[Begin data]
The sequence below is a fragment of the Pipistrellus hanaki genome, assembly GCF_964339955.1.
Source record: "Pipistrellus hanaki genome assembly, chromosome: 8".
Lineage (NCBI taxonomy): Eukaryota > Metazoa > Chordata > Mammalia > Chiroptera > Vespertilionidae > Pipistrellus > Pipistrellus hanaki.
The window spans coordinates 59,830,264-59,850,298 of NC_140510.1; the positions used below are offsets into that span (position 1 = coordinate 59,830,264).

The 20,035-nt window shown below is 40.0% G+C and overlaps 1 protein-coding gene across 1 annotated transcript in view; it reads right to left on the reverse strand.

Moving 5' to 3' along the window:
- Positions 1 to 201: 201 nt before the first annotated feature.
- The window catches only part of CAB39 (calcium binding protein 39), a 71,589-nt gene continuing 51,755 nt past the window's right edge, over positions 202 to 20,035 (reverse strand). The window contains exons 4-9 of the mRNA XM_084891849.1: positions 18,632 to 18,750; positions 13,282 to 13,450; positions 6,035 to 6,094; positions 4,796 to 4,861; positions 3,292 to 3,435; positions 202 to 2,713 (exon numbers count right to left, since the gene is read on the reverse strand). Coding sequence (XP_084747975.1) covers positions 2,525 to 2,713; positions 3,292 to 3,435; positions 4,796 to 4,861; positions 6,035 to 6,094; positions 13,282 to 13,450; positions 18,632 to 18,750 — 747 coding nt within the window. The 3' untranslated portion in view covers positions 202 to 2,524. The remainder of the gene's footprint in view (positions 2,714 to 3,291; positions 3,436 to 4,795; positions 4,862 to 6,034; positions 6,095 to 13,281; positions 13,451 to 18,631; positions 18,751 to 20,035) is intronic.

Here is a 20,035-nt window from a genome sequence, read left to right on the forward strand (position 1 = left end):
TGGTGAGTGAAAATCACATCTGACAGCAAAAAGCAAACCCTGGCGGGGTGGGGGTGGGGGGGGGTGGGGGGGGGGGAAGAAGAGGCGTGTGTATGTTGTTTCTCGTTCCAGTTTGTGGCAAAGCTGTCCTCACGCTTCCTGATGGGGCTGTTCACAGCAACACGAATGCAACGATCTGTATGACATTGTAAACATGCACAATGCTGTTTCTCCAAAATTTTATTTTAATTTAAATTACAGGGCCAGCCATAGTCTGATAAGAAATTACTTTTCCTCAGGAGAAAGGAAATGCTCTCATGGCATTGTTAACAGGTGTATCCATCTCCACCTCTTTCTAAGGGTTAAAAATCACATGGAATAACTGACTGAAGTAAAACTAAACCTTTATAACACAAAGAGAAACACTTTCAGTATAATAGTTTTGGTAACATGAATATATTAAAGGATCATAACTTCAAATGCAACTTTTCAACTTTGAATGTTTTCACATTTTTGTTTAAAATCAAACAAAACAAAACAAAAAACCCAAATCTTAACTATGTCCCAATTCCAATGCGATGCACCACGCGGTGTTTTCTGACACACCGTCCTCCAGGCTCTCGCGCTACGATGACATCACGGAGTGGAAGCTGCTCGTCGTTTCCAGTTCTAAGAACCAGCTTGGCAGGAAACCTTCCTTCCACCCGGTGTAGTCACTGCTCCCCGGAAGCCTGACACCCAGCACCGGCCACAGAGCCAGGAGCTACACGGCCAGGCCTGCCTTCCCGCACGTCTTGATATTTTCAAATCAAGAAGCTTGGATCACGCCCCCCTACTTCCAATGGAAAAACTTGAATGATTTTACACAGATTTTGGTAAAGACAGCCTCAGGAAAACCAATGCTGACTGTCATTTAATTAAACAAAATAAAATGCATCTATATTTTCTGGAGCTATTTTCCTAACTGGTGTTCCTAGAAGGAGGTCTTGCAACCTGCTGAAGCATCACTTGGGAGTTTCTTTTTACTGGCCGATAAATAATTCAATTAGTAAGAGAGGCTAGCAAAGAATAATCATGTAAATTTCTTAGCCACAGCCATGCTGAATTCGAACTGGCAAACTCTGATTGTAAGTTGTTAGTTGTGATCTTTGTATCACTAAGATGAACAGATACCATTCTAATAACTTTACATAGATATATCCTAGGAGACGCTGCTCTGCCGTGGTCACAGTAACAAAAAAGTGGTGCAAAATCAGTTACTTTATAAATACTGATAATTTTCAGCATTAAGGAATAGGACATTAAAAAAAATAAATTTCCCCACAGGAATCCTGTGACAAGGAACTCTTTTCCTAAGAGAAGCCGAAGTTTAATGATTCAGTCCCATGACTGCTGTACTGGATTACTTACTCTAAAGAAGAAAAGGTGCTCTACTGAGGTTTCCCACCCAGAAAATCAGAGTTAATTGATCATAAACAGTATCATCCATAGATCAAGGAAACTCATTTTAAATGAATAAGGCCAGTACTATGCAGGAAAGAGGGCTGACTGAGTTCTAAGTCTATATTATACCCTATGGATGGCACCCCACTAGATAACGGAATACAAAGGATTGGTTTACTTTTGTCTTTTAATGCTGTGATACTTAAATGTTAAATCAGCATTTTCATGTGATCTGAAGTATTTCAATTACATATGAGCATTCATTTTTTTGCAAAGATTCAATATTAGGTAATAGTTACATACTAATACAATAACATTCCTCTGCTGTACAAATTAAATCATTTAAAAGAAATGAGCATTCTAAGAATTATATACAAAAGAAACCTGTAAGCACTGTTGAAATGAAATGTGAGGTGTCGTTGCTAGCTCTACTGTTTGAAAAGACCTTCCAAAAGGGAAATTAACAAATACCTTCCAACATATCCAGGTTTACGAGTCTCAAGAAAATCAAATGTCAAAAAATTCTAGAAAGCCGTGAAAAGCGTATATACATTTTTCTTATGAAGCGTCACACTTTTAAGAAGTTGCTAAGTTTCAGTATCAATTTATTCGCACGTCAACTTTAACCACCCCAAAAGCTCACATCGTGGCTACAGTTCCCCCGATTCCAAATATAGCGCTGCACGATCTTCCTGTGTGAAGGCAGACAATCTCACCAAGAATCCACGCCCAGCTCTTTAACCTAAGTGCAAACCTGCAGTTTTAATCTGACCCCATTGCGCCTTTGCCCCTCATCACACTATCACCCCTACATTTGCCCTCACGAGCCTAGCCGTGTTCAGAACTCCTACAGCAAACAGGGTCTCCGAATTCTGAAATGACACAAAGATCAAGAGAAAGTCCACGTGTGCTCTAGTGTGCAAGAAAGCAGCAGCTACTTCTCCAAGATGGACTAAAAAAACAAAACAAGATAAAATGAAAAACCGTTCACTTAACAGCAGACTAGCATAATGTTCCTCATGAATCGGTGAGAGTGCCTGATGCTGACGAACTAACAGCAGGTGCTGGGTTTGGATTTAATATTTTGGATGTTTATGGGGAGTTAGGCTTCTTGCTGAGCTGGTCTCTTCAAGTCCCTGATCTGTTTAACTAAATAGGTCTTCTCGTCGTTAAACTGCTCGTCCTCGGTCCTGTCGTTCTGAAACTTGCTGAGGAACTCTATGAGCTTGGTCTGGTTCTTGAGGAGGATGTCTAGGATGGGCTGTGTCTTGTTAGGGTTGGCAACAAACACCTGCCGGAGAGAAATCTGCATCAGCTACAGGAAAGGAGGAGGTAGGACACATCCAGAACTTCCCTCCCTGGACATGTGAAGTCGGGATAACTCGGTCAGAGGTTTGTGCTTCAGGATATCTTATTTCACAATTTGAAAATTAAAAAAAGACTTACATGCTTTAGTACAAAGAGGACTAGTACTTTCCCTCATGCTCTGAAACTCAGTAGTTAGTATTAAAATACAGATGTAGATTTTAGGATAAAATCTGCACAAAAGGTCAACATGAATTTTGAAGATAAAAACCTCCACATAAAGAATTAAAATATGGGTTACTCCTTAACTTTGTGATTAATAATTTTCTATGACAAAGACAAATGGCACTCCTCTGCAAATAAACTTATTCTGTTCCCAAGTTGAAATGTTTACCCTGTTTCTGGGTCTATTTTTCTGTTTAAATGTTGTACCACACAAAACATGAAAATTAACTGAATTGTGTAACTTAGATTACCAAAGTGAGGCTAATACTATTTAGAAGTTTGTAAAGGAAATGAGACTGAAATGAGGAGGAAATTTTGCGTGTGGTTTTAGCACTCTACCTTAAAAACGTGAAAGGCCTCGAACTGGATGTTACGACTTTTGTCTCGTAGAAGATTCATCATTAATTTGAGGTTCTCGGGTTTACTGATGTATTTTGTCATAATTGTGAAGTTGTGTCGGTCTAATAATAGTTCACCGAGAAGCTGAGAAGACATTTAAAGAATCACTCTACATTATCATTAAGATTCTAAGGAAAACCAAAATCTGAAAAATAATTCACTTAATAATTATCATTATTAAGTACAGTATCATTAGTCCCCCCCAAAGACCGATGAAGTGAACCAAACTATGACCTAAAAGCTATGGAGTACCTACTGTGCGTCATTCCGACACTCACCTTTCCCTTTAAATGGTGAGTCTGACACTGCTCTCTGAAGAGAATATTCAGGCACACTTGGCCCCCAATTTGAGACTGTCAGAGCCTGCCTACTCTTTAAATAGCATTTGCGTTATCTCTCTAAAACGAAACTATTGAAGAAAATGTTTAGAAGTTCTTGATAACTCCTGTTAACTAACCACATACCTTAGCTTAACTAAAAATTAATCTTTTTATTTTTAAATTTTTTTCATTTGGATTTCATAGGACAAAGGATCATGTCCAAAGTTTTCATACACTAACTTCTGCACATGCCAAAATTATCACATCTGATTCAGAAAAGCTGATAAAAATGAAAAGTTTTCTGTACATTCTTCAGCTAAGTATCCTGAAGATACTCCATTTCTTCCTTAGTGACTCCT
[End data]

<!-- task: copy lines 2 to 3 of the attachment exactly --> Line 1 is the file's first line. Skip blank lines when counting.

Source record: "Pipistrellus hanaki genome assembly, chromosome: 8".
Lineage (NCBI taxonomy): Eukaryota > Metazoa > Chordata > Mammalia > Chiroptera > Vespertilionidae > Pipistrellus > Pipistrellus hanaki.